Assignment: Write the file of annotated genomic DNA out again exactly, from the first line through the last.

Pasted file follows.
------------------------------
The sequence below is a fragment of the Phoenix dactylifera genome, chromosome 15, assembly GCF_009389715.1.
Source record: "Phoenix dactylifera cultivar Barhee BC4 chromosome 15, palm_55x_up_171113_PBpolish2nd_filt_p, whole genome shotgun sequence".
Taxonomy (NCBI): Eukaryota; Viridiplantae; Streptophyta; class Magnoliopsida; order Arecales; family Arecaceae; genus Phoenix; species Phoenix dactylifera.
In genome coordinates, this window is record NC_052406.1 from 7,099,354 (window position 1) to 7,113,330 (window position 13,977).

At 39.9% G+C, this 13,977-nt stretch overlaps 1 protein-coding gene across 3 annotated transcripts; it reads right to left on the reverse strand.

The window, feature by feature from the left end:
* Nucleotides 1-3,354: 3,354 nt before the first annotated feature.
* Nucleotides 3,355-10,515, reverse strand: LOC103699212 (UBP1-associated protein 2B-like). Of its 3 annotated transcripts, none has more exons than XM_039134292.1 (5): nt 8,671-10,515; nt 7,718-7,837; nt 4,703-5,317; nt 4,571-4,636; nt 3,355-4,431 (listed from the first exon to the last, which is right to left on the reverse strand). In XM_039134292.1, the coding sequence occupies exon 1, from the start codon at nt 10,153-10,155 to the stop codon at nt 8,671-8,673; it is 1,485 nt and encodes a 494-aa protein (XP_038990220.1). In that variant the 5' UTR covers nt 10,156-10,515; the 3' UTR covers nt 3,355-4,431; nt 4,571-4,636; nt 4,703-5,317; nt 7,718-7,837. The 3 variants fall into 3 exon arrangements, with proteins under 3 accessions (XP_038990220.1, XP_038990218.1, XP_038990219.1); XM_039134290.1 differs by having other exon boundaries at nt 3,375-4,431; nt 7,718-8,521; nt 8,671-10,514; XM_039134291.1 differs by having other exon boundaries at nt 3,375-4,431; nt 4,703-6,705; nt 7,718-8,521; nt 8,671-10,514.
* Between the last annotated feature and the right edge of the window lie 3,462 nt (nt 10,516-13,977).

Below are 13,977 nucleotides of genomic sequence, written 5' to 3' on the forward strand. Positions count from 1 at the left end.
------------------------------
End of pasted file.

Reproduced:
The sequence below is a fragment of the Phoenix dactylifera genome, chromosome 15, assembly GCF_009389715.1.
Source record: "Phoenix dactylifera cultivar Barhee BC4 chromosome 15, palm_55x_up_171113_PBpolish2nd_filt_p, whole genome shotgun sequence".
Taxonomy (NCBI): Eukaryota; Viridiplantae; Streptophyta; class Magnoliopsida; order Arecales; family Arecaceae; genus Phoenix; species Phoenix dactylifera.
In genome coordinates, this window is record NC_052406.1 from 7,099,354 (window position 1) to 7,113,330 (window position 13,977).

At 39.9% G+C, this 13,977-nt stretch overlaps 1 protein-coding gene across 3 annotated transcripts; it reads right to left on the reverse strand.

The window, feature by feature from the left end:
* Nucleotides 1-3,354: 3,354 nt before the first annotated feature.
* Nucleotides 3,355-10,515, reverse strand: LOC103699212 (UBP1-associated protein 2B-like). Of its 3 annotated transcripts, none has more exons than XM_039134292.1 (5): nt 8,671-10,515; nt 7,718-7,837; nt 4,703-5,317; nt 4,571-4,636; nt 3,355-4,431 (listed from the first exon to the last, which is right to left on the reverse strand). In XM_039134292.1, the coding sequence occupies exon 1, from the start codon at nt 10,153-10,155 to the stop codon at nt 8,671-8,673; it is 1,485 nt and encodes a 494-aa protein (XP_038990220.1). In that variant the 5' UTR covers nt 10,156-10,515; the 3' UTR covers nt 3,355-4,431; nt 4,571-4,636; nt 4,703-5,317; nt 7,718-7,837. The 3 variants fall into 3 exon arrangements, with proteins under 3 accessions (XP_038990220.1, XP_038990218.1, XP_038990219.1); XM_039134290.1 differs by having other exon boundaries at nt 3,375-4,431; nt 7,718-8,521; nt 8,671-10,514; XM_039134291.1 differs by having other exon boundaries at nt 3,375-4,431; nt 4,703-6,705; nt 7,718-8,521; nt 8,671-10,514.
* Between the last annotated feature and the right edge of the window lie 3,462 nt (nt 10,516-13,977).

Below are 13,977 nucleotides of genomic sequence, written 5' to 3' on the forward strand. Positions count from 1 at the left end.